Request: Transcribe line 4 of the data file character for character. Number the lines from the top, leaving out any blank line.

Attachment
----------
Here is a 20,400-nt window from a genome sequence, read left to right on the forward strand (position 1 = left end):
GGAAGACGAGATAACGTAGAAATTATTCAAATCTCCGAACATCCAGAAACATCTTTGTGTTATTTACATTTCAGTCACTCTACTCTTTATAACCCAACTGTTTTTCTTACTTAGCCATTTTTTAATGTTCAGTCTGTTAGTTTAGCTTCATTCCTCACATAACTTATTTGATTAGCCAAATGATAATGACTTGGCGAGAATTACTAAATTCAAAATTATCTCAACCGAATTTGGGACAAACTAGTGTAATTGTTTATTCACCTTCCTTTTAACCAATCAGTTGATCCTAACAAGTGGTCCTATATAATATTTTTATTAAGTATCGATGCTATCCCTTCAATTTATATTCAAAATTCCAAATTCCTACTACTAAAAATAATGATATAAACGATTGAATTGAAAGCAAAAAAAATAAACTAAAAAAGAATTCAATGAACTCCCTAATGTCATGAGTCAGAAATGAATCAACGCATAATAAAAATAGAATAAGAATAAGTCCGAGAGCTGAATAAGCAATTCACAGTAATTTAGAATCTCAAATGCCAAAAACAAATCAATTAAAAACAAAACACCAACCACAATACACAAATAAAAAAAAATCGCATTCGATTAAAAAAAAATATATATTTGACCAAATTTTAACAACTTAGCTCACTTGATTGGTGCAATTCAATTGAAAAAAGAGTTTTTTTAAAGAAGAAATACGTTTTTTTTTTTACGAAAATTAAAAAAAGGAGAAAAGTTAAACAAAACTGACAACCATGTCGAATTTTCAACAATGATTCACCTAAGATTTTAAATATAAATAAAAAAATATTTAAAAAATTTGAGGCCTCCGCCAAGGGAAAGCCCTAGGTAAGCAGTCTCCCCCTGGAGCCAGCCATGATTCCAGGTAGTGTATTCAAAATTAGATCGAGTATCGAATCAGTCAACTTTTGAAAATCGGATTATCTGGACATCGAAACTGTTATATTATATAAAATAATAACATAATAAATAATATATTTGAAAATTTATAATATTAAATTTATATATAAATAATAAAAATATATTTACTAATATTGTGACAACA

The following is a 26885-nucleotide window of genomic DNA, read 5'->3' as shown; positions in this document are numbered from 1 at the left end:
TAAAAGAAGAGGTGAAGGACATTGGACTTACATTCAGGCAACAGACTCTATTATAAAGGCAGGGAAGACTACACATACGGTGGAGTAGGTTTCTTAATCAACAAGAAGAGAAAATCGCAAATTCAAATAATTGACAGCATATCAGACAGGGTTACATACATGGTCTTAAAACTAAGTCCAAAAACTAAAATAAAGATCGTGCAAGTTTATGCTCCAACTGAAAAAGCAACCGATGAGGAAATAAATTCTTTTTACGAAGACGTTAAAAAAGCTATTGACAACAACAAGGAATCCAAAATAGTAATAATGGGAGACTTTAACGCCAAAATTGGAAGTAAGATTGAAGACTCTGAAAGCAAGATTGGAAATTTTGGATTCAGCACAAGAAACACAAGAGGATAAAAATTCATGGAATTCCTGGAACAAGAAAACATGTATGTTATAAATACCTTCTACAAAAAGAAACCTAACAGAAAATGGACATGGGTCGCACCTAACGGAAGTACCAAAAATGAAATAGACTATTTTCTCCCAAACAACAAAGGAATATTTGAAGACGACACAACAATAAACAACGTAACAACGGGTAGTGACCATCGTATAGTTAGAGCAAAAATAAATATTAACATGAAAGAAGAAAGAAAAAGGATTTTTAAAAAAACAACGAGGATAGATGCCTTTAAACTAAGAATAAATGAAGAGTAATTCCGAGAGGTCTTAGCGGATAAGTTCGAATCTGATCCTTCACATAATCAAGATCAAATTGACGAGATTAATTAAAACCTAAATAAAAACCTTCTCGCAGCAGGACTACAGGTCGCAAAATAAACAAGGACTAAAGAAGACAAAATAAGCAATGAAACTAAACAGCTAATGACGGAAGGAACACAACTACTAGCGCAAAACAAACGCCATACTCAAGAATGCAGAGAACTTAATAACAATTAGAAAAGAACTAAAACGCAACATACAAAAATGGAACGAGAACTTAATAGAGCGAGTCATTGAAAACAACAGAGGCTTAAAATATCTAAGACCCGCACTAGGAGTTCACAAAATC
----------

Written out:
TAAAAGAAGAGGTGAAGGACATTGGACTTACATTCAGGCAACAGACTCTATTATAAAGGCAGGGAAGACTACACATACGGTGGAGTAGGTTTCTTAATCAACAAGAAGAGAAAATCGCAAATTCAAATAATTGACAGCATATCAGACAGGGTTACATACATGGTCTTAAAACTAAGTCCAAAAACTAAAATAAAGATCGTGCAAGTTTATGCTCCAACTGAAAAAGCAACCGATGAGGAAATAAATTCTTTTTACGAAGACGTTAAAAAAGCTATTGACAACAACAAGGAATCCAAAATAGTAATAATGGGAGACTTTAACGCCAAAATTGGAAGTAAGATTGAAGACTCTGAAAGCAAGATTGGAAATTTTGGATTCAGCACAAGAAACACAAGAGGATAAAAATTCATGGAATTCCTGGAACAAGAAAACATGTATGTTATAAATACCTTCTACAAAAAGAAACCTAACAGAAAATGGACATGGGTCGCACCTAACGGAAGTACCAAAAATGAAATAGACTATTTTCTCCCAAACAACAAAGGAATATTTGAAGACGACACAACAATAAACAACGTAACAACGGGTAGTGACCATCGTATAGTTAGAGCAAAAATAAATATTAACATGAAAGAAGAAAGAAAAAGGATTTTTAAAAAAACAACGAGGATAGATGCCTTTAAACTAAGAATAAATGAAGAGTAATTCCGAGAGGTCTTAGCGGATAAGTTCGAATCTGATCCTTCACATAATCAAGATCAAATTGACGAGATTAATTAAAACCTAAATAAAAACCTTCTCGCAGCAGGACTACAGGTCGCAAAATAAACAAGGACTAAAGAAGACAAAATAAGCAATGAAACTAAACAGCTAATGACGGAAGGAACACAACTACTAGCGCAAAACAAACGCCATACTCAAGAATGCAGAGAACTTAATAACAATTAGAAAAGAACTAAAACGCAACATACAAAAATGGAACGAGAACTTAATAGAGCGAGTCATTGAAAACAACAGAGGCTTAAAATATCTAAGACCCGCACTAGGAGTTCACAAAATC